After three months' suspension, Stalker returned to work at Greater Manchester Police. However, he found himself being sidelined and unable to work alongside colleagues who had made charges against him. He resigned from the force in 1987. Since then, as well as his advertising work, he has written a big-selling autobiography, Stalker, presented television programs Crimestalker and Inside Crime, and written newspaper columns for the Sunday Times, Sunday Express, Observer, and Daily Telegraph. He also works as an after-dinner and motivational speaker.

In 1990 Yorkshire TV made a drama-documentary about the Stalker inquiry, called Shoot To Kill, with Jack Shepherd playing John Stalker; it was directed by Peter Kosminsky and written by Mick Eaton. Brian Cox played a character based on Stalker in Ken Loach's fictional film Hidden Agenda released the same year.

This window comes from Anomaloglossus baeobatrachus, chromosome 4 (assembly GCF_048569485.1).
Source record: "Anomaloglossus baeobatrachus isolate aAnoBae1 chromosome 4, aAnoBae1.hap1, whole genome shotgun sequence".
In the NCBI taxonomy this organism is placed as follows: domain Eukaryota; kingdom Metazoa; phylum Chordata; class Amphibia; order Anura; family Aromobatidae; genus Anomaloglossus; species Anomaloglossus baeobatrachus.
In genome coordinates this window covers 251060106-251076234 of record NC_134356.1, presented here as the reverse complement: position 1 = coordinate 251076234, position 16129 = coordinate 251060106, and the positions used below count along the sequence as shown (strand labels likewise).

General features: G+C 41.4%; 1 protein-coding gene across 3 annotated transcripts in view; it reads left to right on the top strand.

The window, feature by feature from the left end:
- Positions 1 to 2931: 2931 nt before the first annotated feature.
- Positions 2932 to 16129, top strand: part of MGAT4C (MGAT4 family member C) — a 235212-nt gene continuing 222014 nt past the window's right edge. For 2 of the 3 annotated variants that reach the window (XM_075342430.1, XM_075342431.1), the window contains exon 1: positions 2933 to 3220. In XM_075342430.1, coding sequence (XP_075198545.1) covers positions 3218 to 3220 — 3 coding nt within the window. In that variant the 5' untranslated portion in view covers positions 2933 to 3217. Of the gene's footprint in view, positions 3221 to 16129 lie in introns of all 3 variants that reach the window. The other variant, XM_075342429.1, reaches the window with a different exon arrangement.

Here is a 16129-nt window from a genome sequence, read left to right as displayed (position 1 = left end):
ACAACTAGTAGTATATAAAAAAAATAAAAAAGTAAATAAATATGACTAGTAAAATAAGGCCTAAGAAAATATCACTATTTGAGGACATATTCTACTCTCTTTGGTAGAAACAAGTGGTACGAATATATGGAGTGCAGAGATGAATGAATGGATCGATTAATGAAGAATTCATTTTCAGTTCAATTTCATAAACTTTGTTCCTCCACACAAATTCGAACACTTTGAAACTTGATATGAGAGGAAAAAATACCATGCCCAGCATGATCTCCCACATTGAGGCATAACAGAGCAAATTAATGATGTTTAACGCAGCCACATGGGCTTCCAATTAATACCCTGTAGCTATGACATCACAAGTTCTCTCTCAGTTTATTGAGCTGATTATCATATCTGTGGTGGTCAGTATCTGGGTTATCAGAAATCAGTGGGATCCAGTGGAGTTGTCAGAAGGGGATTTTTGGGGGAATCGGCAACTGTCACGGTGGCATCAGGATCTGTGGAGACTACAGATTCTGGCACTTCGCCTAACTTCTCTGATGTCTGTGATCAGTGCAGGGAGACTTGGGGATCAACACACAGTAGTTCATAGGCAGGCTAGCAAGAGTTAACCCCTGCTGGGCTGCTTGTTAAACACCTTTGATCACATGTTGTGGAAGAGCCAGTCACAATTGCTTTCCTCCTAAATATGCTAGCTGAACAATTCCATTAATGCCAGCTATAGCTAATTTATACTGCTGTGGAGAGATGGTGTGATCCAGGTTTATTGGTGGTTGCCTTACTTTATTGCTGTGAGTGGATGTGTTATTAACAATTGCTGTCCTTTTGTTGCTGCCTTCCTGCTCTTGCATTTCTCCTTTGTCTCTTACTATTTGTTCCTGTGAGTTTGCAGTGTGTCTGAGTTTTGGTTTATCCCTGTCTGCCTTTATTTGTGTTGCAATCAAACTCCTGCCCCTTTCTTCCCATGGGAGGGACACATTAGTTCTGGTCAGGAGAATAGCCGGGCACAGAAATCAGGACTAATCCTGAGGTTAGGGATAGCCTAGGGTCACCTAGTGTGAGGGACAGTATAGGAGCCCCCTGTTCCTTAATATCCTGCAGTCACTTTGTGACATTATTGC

1John Stalker quoted in Anthony Jennings, Justice Under Fire: The Abuse of Civil Liberties in Northern Ireland, Pluto Press, 1988, p 113.


Sources:

Here is more information on this subject from http://www.ferrisconspiracy.com

 

The slapping of a Public Interest Immunity Certificate on John Stalker by the Northern Ireland Secretary in May was one of the more remarkable Government gagging orders of recent times and yet another bizarre episode in the long running Stalker Affair. The former Deputy Chief Constable was about to give evidence in court in a civil action brought by his friend, Kevin Taylor, against the Greater Manchester police.